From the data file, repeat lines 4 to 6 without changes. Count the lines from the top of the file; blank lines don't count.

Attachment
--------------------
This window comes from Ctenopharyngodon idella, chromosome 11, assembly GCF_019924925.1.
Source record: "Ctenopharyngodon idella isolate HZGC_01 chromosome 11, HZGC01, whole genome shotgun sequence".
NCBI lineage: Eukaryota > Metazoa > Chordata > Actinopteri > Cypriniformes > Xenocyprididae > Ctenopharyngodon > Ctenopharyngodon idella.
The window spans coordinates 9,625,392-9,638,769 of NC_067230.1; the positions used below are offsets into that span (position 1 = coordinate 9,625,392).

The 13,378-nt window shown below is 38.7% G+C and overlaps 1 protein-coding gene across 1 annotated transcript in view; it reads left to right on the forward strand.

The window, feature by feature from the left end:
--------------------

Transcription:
The window spans coordinates 9,625,392-9,638,769 of NC_067230.1; the positions used below are offsets into that span (position 1 = coordinate 9,625,392).

The 13,378-nt window shown below is 38.7% G+C and overlaps 1 protein-coding gene across 1 annotated transcript in view; it reads left to right on the forward strand.

The window, feature by feature from the left end: